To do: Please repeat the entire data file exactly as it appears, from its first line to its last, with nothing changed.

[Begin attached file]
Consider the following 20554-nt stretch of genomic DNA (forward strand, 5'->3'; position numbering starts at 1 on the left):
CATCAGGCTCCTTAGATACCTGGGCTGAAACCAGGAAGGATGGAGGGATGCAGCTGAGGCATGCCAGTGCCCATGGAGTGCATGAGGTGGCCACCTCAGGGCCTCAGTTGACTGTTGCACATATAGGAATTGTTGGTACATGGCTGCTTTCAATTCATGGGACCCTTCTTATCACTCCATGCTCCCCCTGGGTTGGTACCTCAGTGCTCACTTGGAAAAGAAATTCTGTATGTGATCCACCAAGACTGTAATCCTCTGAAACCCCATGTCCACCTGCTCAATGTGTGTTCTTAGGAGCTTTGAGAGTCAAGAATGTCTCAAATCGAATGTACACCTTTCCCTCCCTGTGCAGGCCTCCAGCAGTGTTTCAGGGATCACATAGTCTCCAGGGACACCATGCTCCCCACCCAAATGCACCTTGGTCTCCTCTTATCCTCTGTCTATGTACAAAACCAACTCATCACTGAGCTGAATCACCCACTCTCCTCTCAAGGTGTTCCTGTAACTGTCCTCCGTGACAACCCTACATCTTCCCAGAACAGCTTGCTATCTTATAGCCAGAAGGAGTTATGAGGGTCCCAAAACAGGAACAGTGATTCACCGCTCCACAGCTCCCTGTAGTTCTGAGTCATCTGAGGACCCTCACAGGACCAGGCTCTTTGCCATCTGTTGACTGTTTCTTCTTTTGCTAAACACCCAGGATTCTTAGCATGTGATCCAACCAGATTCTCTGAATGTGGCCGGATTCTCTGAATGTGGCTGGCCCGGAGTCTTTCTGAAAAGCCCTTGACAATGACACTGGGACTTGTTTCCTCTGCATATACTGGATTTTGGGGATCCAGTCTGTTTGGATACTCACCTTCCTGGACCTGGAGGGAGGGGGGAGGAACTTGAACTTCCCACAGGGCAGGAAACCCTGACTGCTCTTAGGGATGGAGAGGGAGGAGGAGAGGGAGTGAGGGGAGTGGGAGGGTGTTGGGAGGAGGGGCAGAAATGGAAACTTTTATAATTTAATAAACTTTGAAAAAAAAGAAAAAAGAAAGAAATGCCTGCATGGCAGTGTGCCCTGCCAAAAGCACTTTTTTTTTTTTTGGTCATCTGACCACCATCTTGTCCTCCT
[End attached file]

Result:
Consider the following 20554-nt stretch of genomic DNA (forward strand, 5'->3'; position numbering starts at 1 on the left):
CATCAGGCTCCTTAGATACCTGGGCTGAAACCAGGAAGGATGGAGGGATGCAGCTGAGGCATGCCAGTGCCCATGGAGTGCATGAGGTGGCCACCTCAGGGCCTCAGTTGACTGTTGCACATATAGGAATTGTTGGTACATGGCTGCTTTCAATTCATGGGACCCTTCTTATCACTCCATGCTCCCCCTGGGTTGGTACCTCAGTGCTCACTTGGAAAAGAAATTCTGTATGTGATCCACCAAGACTGTAATCCTCTGAAACCCCATGTCCACCTGCTCAATGTGTGTTCTTAGGAGCTTTGAGAGTCAAGAATGTCTCAAATCGAATGTACACCTTTCCCTCCCTGTGCAGGCCTCCAGCAGTGTTTCAGGGATCACATAGTCTCCAGGGACACCATGCTCCCCACCCAAATGCACCTTGGTCTCCTCTTATCCTCTGTCTATGTACAAAACCAACTCATCACTGAGCTGAATCACCCACTCTCCTCTCAAGGTGTTCCTGTAACTGTCCTCCGTGACAACCCTACATCTTCCCAGAACAGCTTGCTATCTTATAGCCAGAAGGAGTTATGAGGGTCCCAAAACAGGAACAGTGATTCACCGCTCCACAGCTCCCTGTAGTTCTGAGTCATCTGAGGACCCTCACAGGACCAGGCTCTTTGCCATCTGTTGACTGTTTCTTCTTTTGCTAAACACCCAGGATTCTTAGCATGTGATCCAACCAGATTCTCTGAATGTGGCCGGATTCTCTGAATGTGGCTGGCCCGGAGTCTTTCTGAAAAGCCCTTGACAATGACACTGGGACTTGTTTCCTCTGCATATACTGGATTTTGGGGATCCAGTCTGTTTGGATACTCACCTTCCTGGACCTGGAGGGAGGGGGGAGGAACTTGAACTTCCCACAGGGCAGGAAACCCTGACTGCTCTTAGGGATGGAGAGGGAGGAGGAGAGGGAGTGAGGGGAGTGGGAGGGTGTTGGGAGGAGGGGCAGAAATGGAAACTTTTATAATTTAATAAACTTTGAAAAAAAAGAAAAAAGAAAGAAATGCCTGCATGGCAGTGTGCCCTGCCAAAAGCACTTTTTTTTTTTTTGGTCATCTGACCACCATCTTGTCCTCCT